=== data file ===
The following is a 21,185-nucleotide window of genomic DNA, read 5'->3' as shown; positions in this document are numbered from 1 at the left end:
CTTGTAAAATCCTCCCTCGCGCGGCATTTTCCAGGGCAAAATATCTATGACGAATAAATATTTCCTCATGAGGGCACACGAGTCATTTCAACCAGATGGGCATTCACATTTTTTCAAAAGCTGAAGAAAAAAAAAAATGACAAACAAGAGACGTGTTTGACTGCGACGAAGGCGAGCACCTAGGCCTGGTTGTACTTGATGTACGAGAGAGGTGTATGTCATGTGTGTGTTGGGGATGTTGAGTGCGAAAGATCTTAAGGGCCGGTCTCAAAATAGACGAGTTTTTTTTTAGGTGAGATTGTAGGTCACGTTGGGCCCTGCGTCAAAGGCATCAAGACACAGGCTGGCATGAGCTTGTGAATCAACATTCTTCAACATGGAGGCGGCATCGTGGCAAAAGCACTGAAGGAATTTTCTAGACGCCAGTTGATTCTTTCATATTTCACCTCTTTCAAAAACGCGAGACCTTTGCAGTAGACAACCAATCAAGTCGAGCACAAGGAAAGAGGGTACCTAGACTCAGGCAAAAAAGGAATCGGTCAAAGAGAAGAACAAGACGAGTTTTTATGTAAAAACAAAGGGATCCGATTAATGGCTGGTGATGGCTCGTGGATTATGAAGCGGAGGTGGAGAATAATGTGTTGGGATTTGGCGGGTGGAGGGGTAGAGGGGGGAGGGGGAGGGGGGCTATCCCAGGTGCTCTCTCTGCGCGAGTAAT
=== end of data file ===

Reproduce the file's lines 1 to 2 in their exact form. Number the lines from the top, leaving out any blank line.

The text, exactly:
The following is a 21,185-nucleotide window of genomic DNA, read 5'->3' as shown; positions in this document are numbered from 1 at the left end:
CTTGTAAAATCCTCCCTCGCGCGGCATTTTCCAGGGCAAAATATCTATGACGAATAAATATTTCCTCATGAGGGCACACGAGTCATTTCAACCAGATGGGCATTCACATTTTTTCAAAAGCTGAAGAAAAAAAAAAATGACAAACAAGAGACGTGTTTGACTGCGACGAAGGCGAGCACCTAGGCCTGGTTGTACTTGATGTACGAGAGAGGTGTATGTCATGTGTGTGTTGGGGATGTTGAGTGCGAAAGATCTTAAGGGCCGGTCTCAAAATAGACGAGTTTTTTTTTAGGTGAGATTGTAGGTCACGTTGGGCCCTGCGTCAAAGGCATCAAGACACAGGCTGGCATGAGCTTGTGAATCAACATTCTTCAACATGGAGGCGGCATCGTGGCAAAAGCACTGAAGGAATTTTCTAGACGCCAGTTGATTCTTTCATATTTCACCTCTTTCAAAAACGCGAGACCTTTGCAGTAGACAACCAATCAAGTCGAGCACAAGGAAAGAGGGTACCTAGACTCAGGCAAAAAAGGAATCGGTCAAAGAGAAGAACAAGACGAGTTTTTATGTAAAAACAAAGGGATCCGATTAATGGCTGGTGATGGCTCGTGGATTATGAAGCGGAGGTGGAGAATAATGTGTTGGGATTTGGCGGGTGGAGGGGTAGAGGGGGGAGGGGGAGGGGGGCTATCCCAGGTGCTCTCTCTGCGCGAGTAAT